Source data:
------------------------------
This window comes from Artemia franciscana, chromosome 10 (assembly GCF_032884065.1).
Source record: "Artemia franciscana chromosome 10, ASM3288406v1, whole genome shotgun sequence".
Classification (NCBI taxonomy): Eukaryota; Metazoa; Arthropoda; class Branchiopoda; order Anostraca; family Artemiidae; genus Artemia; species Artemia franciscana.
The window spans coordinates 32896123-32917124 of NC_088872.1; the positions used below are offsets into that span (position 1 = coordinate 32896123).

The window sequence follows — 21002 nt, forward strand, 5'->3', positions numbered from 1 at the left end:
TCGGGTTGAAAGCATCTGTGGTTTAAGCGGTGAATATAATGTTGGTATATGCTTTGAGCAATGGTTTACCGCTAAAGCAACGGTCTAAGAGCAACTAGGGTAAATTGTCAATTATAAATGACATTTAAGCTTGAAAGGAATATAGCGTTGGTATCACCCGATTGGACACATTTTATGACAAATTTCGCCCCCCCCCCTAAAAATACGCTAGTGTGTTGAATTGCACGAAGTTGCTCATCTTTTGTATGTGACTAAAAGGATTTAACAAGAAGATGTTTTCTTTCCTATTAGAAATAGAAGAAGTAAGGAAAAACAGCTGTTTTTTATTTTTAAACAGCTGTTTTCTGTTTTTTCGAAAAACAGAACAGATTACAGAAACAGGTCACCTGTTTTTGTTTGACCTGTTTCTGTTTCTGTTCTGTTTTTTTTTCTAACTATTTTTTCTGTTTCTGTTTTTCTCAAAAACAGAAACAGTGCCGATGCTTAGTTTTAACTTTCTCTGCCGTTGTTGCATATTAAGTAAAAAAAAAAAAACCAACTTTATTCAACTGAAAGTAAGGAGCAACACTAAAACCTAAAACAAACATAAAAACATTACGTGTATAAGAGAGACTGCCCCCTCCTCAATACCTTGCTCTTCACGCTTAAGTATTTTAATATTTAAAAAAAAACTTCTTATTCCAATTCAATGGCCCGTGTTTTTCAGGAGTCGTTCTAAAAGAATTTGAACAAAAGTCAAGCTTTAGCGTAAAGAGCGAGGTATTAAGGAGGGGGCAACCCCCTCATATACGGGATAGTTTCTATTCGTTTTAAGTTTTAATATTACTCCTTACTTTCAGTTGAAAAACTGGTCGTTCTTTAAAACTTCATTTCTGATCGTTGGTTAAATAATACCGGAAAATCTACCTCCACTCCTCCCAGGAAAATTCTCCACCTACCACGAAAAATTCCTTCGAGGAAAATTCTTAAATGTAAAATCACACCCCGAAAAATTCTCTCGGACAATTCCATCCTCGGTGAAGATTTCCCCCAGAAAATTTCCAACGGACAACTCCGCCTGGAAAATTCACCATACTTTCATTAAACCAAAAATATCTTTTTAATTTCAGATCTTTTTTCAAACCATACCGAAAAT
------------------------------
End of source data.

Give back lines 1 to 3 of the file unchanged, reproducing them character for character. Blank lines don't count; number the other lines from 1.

This window comes from Artemia franciscana, chromosome 10 (assembly GCF_032884065.1).
Source record: "Artemia franciscana chromosome 10, ASM3288406v1, whole genome shotgun sequence".
Classification (NCBI taxonomy): Eukaryota; Metazoa; Arthropoda; class Branchiopoda; order Anostraca; family Artemiidae; genus Artemia; species Artemia franciscana.